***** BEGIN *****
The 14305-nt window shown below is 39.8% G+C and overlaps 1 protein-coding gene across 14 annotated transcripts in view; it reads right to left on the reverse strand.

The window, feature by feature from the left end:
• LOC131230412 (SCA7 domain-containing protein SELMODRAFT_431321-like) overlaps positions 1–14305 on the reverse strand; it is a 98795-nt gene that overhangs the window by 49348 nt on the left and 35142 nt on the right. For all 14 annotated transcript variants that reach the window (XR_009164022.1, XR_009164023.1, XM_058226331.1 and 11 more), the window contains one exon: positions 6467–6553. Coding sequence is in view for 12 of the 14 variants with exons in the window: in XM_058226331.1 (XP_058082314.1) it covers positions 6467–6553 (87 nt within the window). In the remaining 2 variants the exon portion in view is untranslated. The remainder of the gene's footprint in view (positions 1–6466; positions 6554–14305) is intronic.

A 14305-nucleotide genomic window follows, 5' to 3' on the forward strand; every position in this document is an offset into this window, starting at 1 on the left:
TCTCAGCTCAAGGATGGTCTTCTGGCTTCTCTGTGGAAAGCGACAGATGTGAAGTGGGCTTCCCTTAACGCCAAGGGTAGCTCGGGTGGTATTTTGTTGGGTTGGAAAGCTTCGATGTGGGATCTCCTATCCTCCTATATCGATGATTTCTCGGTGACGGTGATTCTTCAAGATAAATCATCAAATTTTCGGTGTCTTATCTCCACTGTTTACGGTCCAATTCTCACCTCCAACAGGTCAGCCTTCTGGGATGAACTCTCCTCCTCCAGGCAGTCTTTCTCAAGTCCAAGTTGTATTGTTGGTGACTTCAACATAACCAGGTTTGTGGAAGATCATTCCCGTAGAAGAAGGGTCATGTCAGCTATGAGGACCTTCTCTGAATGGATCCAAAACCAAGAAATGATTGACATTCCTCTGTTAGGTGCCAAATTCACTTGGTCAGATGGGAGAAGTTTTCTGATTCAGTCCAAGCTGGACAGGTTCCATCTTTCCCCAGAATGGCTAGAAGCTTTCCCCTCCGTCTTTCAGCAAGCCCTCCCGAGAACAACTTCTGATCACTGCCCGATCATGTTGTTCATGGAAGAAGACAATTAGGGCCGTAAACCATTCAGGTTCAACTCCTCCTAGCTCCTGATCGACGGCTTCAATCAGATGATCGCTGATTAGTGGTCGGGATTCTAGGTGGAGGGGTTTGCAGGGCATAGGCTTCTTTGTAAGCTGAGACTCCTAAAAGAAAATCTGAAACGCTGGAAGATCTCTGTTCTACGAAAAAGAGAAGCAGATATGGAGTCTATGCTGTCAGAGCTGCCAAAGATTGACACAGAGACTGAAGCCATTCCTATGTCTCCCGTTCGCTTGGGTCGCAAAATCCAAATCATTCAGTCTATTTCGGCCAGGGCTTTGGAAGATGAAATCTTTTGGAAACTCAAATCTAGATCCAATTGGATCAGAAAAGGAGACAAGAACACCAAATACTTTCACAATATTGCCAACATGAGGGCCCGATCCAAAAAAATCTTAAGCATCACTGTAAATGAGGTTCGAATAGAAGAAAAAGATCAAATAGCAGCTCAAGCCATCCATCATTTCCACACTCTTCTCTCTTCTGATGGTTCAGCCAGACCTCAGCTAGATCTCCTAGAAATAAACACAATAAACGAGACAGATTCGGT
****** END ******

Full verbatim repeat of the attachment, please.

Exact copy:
The 14305-nt window shown below is 39.8% G+C and overlaps 1 protein-coding gene across 14 annotated transcripts in view; it reads right to left on the reverse strand.

The window, feature by feature from the left end:
• LOC131230412 (SCA7 domain-containing protein SELMODRAFT_431321-like) overlaps positions 1–14305 on the reverse strand; it is a 98795-nt gene that overhangs the window by 49348 nt on the left and 35142 nt on the right. For all 14 annotated transcript variants that reach the window (XR_009164022.1, XR_009164023.1, XM_058226331.1 and 11 more), the window contains one exon: positions 6467–6553. Coding sequence is in view for 12 of the 14 variants with exons in the window: in XM_058226331.1 (XP_058082314.1) it covers positions 6467–6553 (87 nt within the window). In the remaining 2 variants the exon portion in view is untranslated. The remainder of the gene's footprint in view (positions 1–6466; positions 6554–14305) is intronic.

A 14305-nucleotide genomic window follows, 5' to 3' on the forward strand; every position in this document is an offset into this window, starting at 1 on the left:
TCTCAGCTCAAGGATGGTCTTCTGGCTTCTCTGTGGAAAGCGACAGATGTGAAGTGGGCTTCCCTTAACGCCAAGGGTAGCTCGGGTGGTATTTTGTTGGGTTGGAAAGCTTCGATGTGGGATCTCCTATCCTCCTATATCGATGATTTCTCGGTGACGGTGATTCTTCAAGATAAATCATCAAATTTTCGGTGTCTTATCTCCACTGTTTACGGTCCAATTCTCACCTCCAACAGGTCAGCCTTCTGGGATGAACTCTCCTCCTCCAGGCAGTCTTTCTCAAGTCCAAGTTGTATTGTTGGTGACTTCAACATAACCAGGTTTGTGGAAGATCATTCCCGTAGAAGAAGGGTCATGTCAGCTATGAGGACCTTCTCTGAATGGATCCAAAACCAAGAAATGATTGACATTCCTCTGTTAGGTGCCAAATTCACTTGGTCAGATGGGAGAAGTTTTCTGATTCAGTCCAAGCTGGACAGGTTCCATCTTTCCCCAGAATGGCTAGAAGCTTTCCCCTCCGTCTTTCAGCAAGCCCTCCCGAGAACAACTTCTGATCACTGCCCGATCATGTTGTTCATGGAAGAAGACAATTAGGGCCGTAAACCATTCAGGTTCAACTCCTCCTAGCTCCTGATCGACGGCTTCAATCAGATGATCGCTGATTAGTGGTCGGGATTCTAGGTGGAGGGGTTTGCAGGGCATAGGCTTCTTTGTAAGCTGAGACTCCTAAAAGAAAATCTGAAACGCTGGAAGATCTCTGTTCTACGAAAAAGAGAAGCAGATATGGAGTCTATGCTGTCAGAGCTGCCAAAGATTGACACAGAGACTGAAGCCATTCCTATGTCTCCCGTTCGCTTGGGTCGCAAAATCCAAATCATTCAGTCTATTTCGGCCAGGGCTTTGGAAGATGAAATCTTTTGGAAACTCAAATCTAGATCCAATTGGATCAGAAAAGGAGACAAGAACACCAAATACTTTCACAATATTGCCAACATGAGGGCCCGATCCAAAAAAATCTTAAGCATCACTGTAAATGAGGTTCGAATAGAAGAAAAAGATCAAATAGCAGCTCAAGCCATCCATCATTTCCACACTCTTCTCTCTTCTGATGGTTCAGCCAGACCTCAGCTAGATCTCCTAGAAATAAACACAATAAACGAGACAGATTCGGT